Although the Paris Agreement was adopted in 2015, a key segment of its regulations was unfinished until a few days ago. Disagreements surrounding Article 6 of the Agreement stymied climate progress by delaying the creation of a global carbon market . Fortunately, a series of overtime compromises after the official close of COP26 broke the 6-year deadlock on climate action. Article 6 allows countries to transact carbon credits in pursuit of the emission reduction goals set forth in their Nationally Determined Contributions (NDCs). The specific policies of this important marketplace have been difficult to compromise on: if the rules are too weak, the credits could become a loophole for countries to continue emitting above their NDCs. Alternatively, excessively stringent rules make carbon projects prohibitively complex and expensive to execute.
Three major issues were at hand: the potential double-counting of credits, a ‘share of proceeds’ provision, and the inclusion of offsets from the Kyoto Protocol era . Brazil, a major exporter of carbon offsets, opposed the adoption of corresponding adjustments. These adjustments prevent a source country from counting an exported credit towards its own NDC through complex double-entry bookkeeping. The updates in Article 6 mandate corresponding adjustments for any credit used toward an NDC, although voluntary credits will be exempt. The share of proceeds provision levies a tax on credit transfers to fund climate adaptation. It was supported by vulnerable countries on the frontlines of the climate crisis but opposed by developed countries like the USA. Negotiators settled on a 5% tax of all emissions reductions traded on the centralized hub; however, bilateral trades will not be taxed . Finally, some countries including Brazil, India and China argued in favor of trading old, unused credits from the 1997 Kyoto Protocol’s Clean Development Mechanism, while other parties were committed to only supporting forward-looking climate action. The recent compromise dictates that only credits registered after Jan. 1, 2013 can be used for just the first cycle of national commitments. This measure prevents a portion of the older credits from flooding the market and driving down carbon prices, which would reduce the price of emissions.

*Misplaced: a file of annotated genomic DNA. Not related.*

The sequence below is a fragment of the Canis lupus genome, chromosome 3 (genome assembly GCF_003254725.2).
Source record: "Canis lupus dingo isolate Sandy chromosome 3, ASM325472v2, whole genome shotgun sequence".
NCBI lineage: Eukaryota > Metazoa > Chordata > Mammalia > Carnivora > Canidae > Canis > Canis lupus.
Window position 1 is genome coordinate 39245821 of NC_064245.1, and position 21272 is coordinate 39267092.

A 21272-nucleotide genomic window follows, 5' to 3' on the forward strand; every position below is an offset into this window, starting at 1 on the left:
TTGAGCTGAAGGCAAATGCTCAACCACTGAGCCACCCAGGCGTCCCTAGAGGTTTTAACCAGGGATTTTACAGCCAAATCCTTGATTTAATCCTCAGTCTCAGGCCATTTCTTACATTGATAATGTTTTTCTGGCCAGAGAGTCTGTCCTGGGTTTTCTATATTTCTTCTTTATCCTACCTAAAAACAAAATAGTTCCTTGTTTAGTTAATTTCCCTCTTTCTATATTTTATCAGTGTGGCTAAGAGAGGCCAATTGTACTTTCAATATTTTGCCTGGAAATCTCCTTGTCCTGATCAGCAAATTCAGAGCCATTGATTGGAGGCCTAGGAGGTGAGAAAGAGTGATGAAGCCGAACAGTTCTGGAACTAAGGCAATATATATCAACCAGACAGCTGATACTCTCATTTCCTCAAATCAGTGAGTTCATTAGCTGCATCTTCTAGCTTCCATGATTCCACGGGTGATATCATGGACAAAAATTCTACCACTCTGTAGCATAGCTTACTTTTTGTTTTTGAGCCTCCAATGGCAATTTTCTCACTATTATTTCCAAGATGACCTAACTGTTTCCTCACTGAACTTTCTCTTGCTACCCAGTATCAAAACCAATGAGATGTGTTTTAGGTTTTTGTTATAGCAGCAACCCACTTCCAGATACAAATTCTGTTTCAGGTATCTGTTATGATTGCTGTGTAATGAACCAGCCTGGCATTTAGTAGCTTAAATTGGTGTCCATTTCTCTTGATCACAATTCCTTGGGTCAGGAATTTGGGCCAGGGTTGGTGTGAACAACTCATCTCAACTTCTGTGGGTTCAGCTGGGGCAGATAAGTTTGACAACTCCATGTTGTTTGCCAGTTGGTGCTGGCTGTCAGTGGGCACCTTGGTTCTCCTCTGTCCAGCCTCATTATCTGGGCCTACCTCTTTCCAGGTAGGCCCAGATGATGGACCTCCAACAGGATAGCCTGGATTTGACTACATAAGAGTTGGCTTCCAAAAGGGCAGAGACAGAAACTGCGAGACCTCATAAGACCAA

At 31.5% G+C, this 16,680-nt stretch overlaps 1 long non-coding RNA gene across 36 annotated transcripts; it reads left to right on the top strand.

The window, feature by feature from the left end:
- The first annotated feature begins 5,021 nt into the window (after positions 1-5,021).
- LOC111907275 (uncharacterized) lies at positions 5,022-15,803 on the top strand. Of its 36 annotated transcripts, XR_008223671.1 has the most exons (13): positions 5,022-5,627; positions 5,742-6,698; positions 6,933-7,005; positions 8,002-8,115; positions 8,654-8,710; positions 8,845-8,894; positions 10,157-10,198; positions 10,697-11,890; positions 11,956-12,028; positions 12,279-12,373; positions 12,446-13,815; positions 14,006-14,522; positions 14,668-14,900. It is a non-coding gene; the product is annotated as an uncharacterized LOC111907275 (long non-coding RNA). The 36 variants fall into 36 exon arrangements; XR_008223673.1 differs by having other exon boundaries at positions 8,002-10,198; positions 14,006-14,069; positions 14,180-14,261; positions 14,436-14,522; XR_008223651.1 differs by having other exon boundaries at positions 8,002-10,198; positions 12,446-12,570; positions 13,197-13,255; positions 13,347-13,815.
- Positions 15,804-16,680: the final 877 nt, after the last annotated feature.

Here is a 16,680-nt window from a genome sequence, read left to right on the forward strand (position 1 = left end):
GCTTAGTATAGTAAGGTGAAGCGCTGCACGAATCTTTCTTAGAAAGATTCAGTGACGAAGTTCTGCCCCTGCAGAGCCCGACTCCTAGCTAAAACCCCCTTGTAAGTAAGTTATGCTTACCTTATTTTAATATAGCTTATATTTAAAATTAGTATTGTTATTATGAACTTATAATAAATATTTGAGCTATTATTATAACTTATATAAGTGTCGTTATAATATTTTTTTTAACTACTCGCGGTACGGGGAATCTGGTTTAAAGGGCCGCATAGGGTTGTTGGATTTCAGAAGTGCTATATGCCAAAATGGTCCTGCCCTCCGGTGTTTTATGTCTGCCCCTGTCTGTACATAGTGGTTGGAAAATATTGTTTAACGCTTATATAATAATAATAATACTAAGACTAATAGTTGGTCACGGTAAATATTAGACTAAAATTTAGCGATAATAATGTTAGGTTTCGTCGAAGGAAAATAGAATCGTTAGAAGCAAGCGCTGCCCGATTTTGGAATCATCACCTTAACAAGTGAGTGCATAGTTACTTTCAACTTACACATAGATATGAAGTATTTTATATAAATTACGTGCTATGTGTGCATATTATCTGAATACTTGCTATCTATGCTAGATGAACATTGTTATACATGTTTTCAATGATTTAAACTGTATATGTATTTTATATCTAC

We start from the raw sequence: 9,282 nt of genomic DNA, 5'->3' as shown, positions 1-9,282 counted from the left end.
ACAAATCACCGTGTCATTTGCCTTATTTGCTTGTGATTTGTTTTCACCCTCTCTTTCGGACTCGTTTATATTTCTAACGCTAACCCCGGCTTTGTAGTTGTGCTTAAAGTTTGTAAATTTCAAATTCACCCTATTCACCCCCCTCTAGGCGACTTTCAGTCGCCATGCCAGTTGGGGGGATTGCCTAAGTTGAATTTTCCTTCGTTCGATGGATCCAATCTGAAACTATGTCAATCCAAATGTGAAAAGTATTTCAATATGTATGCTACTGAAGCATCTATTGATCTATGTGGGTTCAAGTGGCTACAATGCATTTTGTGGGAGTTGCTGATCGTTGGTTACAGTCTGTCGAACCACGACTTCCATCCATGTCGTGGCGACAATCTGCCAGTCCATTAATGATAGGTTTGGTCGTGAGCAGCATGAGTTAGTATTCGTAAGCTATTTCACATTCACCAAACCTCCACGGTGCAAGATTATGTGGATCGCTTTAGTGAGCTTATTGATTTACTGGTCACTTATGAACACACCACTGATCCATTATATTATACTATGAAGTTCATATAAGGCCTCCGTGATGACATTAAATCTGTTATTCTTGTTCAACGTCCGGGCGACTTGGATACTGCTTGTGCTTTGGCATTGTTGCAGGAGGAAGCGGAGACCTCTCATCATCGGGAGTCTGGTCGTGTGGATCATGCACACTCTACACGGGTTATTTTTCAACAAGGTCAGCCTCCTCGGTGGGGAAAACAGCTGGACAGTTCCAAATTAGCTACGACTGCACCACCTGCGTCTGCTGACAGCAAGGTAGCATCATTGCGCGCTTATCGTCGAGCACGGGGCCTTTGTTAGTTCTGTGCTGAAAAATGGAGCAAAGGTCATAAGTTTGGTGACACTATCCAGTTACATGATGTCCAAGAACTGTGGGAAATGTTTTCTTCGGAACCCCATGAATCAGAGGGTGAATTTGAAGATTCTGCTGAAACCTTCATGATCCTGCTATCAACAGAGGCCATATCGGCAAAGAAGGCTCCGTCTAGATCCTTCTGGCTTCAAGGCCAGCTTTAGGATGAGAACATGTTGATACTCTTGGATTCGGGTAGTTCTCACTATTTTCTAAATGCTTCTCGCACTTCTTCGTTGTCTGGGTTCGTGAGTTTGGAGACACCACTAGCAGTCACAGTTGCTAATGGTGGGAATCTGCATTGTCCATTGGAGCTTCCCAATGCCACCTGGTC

These agreements will be perceived as being too lenient by some stakeholders, and as too stringent by others. Yet, as the first tangible products of a 6-year negotiation, they should be welcomed. A 2019 report  from the International Emissions Trading Association (IETA) found that Article 6 houses an incredibly powerful mechanism with the potential to either halve the cost of achieving NDCs (saving roughly $250 billion/ year in 2030), or to enable the sequestration of 50 percent more emissions (5 GtCO2/year in 2030) at no additional cost. The pursuit of a perfect system cannot be the enemy of progress. Time is our greatest resource in climate action; breaking the deadlock on Article 6 could not happen soon enough.
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